Anchoring in Longboat Key, on Florida’s West Coast can be a bit challenging in a small anchorage with current ripping in and out adjacent Longboat Pass bridge. But it’s also great fun, a beautiful barrier island and somewhere we’ve always wanted to anchor, just a bit too far north for our usual cruising routine.
This year was our chance. And we loved it, stayed 4 nights, did the daily anchoring dance in the current, almost got hit my numerous boats – and enjoyed what the barrier islands have to offer.
6+ Fun Things To Do Anchored at Longboat Key
Oh, yes, beaches everywhere. Not as prolific with sharks teeth or shells to our disappointment, but maybe that’s because there are too many people waiting to snatch them up? We enjoyed three beaches during our stay …
Walking across Longboat Key to the public beach on the gulf side opposite the anchorage…
The easy beach by the Longboat Pass Bridge on the north end of the island – an easy dinghy ride – but often crowded with daytripper boats competing for beach space to pull up the boat!
Happy Hour Restaurants.
In the anchorage there used to be two restaurants – a long time institution, Miller’s Seafood appears to be permanently closed, but Mar Vista Dockside is very popular with daytrippers who create havoc in the anchorage zipping in and out, despite the presence of Sheriff and Conservation boats who regularly stop them and give them tickets for their wayward boating habits.
Be SURE to ask about the Happy Hour Special at Mar Vista – when we were there, it was in the Pub only, although you could bring your food and drinks out and sit in the empty chairs you see on the beach in the distance in this photo. During regular hours, the food and drinks were good, although not inexpensive.
Watch out for the weekends! We had NO idea that literally 400 daytripper boats of varying sizes would appear on the sandbar just down the inlet from the bridge. They pull up, drop an anchor in a foot or less of water and party from mid-morning to dark. The blaring music would be OK if there weren’t multiple different genres of music competing within a few boatlengths of each other. But kids, dogs and adults seemed to be loving it. And David loved it because the “view” wasn’t bad either. 🙂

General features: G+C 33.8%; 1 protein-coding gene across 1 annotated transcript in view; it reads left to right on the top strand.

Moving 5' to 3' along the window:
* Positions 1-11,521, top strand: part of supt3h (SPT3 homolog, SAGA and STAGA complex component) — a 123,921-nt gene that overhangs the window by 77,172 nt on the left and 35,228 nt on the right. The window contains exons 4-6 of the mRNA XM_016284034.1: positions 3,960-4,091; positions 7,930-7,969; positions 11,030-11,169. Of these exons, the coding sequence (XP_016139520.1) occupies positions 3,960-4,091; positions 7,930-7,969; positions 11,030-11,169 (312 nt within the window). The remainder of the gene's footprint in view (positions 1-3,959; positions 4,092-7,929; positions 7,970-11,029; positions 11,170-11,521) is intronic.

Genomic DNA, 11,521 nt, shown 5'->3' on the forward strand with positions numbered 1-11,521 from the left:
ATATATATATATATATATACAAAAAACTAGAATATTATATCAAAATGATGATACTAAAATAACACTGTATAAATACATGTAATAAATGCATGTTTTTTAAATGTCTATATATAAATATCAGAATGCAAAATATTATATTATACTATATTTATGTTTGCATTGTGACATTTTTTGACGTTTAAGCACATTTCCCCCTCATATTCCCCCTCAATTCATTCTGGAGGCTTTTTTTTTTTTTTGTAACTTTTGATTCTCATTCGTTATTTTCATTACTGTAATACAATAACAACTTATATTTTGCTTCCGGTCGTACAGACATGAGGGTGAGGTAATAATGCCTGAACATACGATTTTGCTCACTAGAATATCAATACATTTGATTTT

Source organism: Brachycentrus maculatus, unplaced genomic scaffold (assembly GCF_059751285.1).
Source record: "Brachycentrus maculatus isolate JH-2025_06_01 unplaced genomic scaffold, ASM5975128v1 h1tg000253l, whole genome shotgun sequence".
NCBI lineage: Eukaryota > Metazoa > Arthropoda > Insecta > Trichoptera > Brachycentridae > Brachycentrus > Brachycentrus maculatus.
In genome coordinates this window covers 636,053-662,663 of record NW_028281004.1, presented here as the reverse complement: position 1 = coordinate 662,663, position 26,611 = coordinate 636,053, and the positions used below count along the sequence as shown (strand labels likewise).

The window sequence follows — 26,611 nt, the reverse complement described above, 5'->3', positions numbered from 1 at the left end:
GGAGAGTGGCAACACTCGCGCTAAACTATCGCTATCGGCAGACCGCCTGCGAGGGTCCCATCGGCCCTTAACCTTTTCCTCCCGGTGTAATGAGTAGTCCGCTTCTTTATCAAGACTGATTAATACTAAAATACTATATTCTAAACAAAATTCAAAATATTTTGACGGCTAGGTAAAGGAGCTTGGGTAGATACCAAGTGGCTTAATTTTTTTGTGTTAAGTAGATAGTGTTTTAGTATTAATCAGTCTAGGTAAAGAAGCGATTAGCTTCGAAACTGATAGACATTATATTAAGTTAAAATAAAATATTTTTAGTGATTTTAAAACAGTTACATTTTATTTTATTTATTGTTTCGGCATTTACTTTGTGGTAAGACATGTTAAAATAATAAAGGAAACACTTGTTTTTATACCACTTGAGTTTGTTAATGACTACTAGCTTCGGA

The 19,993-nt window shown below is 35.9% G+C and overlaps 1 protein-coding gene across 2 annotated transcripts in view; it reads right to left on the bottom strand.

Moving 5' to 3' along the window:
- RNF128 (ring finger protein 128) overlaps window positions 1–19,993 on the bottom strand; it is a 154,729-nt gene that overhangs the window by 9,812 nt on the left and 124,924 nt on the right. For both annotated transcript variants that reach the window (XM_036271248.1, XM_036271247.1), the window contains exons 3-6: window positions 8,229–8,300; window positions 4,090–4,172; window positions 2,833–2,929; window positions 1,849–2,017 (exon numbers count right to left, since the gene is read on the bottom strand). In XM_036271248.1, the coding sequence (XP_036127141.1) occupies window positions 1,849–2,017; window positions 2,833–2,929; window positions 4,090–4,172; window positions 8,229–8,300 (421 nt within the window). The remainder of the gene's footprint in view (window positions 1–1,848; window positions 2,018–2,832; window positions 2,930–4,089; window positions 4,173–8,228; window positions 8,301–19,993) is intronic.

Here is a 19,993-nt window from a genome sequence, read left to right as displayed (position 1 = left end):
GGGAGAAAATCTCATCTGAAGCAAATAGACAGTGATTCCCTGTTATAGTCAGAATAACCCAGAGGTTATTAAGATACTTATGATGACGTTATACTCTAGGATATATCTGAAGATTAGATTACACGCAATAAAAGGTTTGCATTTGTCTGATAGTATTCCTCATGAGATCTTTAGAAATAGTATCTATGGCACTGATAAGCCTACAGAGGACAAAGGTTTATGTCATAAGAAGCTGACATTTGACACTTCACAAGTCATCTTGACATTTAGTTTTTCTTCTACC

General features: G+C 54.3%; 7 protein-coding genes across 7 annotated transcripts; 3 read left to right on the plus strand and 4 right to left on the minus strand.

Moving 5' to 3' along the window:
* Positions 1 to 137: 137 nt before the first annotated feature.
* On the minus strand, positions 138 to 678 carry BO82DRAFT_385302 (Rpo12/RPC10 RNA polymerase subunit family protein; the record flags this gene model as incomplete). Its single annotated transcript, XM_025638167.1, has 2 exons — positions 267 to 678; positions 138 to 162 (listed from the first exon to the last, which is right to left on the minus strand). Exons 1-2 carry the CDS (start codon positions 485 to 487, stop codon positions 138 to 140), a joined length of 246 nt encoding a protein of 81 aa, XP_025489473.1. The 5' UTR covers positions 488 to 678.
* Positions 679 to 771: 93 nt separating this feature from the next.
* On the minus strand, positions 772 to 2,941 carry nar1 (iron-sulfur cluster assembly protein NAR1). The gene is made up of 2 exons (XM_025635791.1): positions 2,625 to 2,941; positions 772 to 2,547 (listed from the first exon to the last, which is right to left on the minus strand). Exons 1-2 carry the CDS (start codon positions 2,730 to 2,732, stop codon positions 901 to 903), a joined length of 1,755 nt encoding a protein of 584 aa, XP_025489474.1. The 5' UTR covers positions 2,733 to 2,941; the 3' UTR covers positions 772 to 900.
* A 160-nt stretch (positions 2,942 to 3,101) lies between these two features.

Dinghy to Anna Maria Island, ride the free shuttle (and stop at Publix on the way “down island” for a few reprovisions)
What a delight! Bradenton Beach on Anna Maria Island offers a free dinghy dock within a dinghy ride from the anchorage at Longboat. And a free trolley bus to explore the island! We were told to be SURE to eat lunch at the Anna Maria Oyster Bar. We looked all over the island but couldn’t find it.
Only when we were leaving, did we realize that AMOB … the name of the restaurant beside the dinghy dock was actually the Anna Maria Oyster Bar! Dang! Good thing we ate lunch there, not knowing!
Dinghy to Anna Maria Island, enjoy Coquina Beach Park
The famous Coquina Beach Park on the south end of Anna Maria Island – reachable by dinghy across the pass. There’s a boat launch ramp with a dock where no one seemed to mind if we left our dinghy while enjoying the park – just make sure you’re out of the way of launching boats.
Longboat Pass Bridge from the Coquina Beach Park….
Strolling through Longboat Key on our way to find a gulf side public beach, we kept hearing strange sounds. Then out of nowhere appeared a peacock sitting on a front porch railing. OK, strange. Down the block a bit was another peacock enjoying his time in the shade. After asking, we found out that the south end residential area of Longboat Key has multiple peacocks – roaming free – and no one could tell us why or anything about where they came from …
And now for the mundane stuff…
The anchorage shown on the charts is deceptive. It appears large enough, but when we were there, there were several “live-aboards” as well as derelict boats anchored in all the prime spots. Transients had to either go way up front (and dodge a very shallow shoal) or anchor way back, in the current, closer to the old Miller Seafood Restaurant. After driving around the anchorage, we opted for the latter but it made for some tense moments.
The current is often stronger than the wind, meaning either your boat lies sideways and rocks with the wind or has the wind blowing up the stern aft cockpit, which is always a bit disconcerting. Especially as we watch other boats dance around their anchors and hope we all have out the same amount of anchor chain. It’s not a bad idea to dinghy over, introduce yourselves and find out how much anchor chain neighboring boats have out. You may want to be sure to be onboard at least the first time the current switches, so you can see how the boats are lying, and take up anchor chain if necessary. It’s not a huge problem, but it is worth taking note. Make sure your anchor is well set.
So after the usual disclaimers, ENJOY Longboat Key. We did and we know you will! Did we miss your favorite spot? Please leave a comment and share! Cheers! Jan & David